The Black Death. Cholera. Spanish flu. Swine flu. HIV/AIDS. COVID-19/SARS-CoV-2. Each of these pandemics has made (or, is making) a lasting impact on humanity. From the immediate mental image of the beaked masks worn in the Middle Ages (bubonic plague) and the birth of epidemiology (cholera) to recognizing the benefits of social distancing (1918 flu) and the harm of prejudice and misinformation (HIV/AIDS), pandemics have shown us how to survive infectious disease, as long as we heed their lessons.
Preparing for Pandemics in the Modern World, edited by Christine Crudo Blackburn, brings together experts on pandemic preparedness and biosecurity to explore areas of weakness in pandemic prevention, preparedness, detection, and response. Even as COVID-19 makes its way around the world, leaders and policymakers are tasked with thinking ahead and preparing to effectively respond to the next such event—which experience shows us to be a matter of “when,” not “if.” Inside, chapters are divided into sections on the lessons learned from the 1918 influenza pandemic, the application of the One Health concept, and the role of the private sector in responding to potentially devastating disease outbreaks.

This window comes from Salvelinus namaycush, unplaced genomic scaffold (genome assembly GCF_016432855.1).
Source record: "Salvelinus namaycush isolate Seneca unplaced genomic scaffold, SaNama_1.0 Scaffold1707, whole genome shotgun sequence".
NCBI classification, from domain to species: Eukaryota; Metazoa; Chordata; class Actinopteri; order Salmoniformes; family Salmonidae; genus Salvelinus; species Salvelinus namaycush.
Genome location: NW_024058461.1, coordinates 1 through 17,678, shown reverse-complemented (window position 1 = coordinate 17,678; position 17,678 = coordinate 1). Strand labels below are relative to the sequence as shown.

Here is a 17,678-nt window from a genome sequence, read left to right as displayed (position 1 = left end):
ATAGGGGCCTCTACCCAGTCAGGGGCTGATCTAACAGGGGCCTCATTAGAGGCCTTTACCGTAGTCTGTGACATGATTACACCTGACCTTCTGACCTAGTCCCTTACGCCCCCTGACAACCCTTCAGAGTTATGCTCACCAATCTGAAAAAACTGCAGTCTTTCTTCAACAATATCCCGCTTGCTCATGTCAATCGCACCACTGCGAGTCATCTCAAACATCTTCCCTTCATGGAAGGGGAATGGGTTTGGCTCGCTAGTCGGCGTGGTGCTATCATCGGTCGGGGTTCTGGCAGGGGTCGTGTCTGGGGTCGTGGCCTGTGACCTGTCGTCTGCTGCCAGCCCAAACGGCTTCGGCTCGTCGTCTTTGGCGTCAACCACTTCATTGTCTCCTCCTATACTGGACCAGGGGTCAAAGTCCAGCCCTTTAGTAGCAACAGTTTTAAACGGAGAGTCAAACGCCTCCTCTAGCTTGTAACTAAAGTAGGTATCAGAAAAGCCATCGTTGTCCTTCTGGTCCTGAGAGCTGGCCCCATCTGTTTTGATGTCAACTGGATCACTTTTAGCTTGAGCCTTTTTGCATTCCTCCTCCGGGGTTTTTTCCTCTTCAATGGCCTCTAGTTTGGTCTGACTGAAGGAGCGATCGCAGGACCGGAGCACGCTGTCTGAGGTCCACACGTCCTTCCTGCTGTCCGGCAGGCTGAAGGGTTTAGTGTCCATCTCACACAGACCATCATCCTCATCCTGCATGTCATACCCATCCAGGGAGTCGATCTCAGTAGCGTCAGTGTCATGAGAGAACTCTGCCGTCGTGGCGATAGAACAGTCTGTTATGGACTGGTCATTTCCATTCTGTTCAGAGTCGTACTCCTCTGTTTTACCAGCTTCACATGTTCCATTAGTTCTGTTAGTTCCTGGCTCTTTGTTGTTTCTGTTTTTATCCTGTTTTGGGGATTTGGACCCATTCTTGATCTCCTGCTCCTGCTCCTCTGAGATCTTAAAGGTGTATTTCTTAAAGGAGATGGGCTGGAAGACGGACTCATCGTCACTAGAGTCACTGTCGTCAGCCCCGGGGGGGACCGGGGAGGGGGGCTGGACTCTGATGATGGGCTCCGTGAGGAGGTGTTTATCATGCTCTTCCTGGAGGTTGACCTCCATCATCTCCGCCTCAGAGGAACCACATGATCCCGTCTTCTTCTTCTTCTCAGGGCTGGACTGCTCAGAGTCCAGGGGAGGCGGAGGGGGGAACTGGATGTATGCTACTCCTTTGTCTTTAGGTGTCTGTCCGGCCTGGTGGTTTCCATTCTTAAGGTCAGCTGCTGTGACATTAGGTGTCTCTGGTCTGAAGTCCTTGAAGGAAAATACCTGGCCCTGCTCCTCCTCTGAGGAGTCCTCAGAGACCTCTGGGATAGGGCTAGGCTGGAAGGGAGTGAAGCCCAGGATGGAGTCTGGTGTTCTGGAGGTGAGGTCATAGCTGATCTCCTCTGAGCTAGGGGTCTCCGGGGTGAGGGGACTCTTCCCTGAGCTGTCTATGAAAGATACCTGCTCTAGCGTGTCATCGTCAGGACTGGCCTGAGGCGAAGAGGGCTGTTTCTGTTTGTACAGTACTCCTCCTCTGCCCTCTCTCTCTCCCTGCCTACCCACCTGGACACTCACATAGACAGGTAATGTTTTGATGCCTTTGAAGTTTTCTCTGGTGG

A chapter on the impacts of supply chain disruption—in light of COVID-19—and an epilogue that discusses the current outbreak make Preparing for Pandemics in the Modern World a timely and accessibly written compilation on pandemic prevention, preparedness, detection, and response.
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Published by Texas A&M University Press